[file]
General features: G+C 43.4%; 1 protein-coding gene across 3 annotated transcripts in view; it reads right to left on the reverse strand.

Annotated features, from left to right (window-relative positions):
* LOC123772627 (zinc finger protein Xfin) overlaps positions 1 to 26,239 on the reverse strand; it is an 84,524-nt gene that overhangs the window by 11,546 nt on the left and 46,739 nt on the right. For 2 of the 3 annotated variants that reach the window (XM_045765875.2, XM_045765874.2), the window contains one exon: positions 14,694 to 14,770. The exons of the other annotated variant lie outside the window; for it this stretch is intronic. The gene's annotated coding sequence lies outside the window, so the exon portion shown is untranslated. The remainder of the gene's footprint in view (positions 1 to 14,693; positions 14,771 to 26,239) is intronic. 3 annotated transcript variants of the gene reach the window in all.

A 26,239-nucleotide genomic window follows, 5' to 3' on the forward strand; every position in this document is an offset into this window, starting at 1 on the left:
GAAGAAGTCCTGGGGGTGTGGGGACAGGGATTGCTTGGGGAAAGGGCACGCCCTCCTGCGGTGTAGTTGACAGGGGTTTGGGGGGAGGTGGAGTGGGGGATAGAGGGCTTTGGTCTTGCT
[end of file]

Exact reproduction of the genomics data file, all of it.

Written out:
General features: G+C 43.4%; 1 protein-coding gene across 3 annotated transcripts in view; it reads right to left on the reverse strand.

Annotated features, from left to right (window-relative positions):
* LOC123772627 (zinc finger protein Xfin) overlaps positions 1 to 26,239 on the reverse strand; it is an 84,524-nt gene that overhangs the window by 11,546 nt on the left and 46,739 nt on the right. For 2 of the 3 annotated variants that reach the window (XM_045765875.2, XM_045765874.2), the window contains one exon: positions 14,694 to 14,770. The exons of the other annotated variant lie outside the window; for it this stretch is intronic. The gene's annotated coding sequence lies outside the window, so the exon portion shown is untranslated. The remainder of the gene's footprint in view (positions 1 to 14,693; positions 14,771 to 26,239) is intronic. 3 annotated transcript variants of the gene reach the window in all.

A 26,239-nucleotide genomic window follows, 5' to 3' on the forward strand; every position in this document is an offset into this window, starting at 1 on the left:
GAAGAAGTCCTGGGGGTGTGGGGACAGGGATTGCTTGGGGAAAGGGCACGCCCTCCTGCGGTGTAGTTGACAGGGGTTTGGGGGGAGGTGGAGTGGGGGATAGAGGGCTTTGGTCTTGCT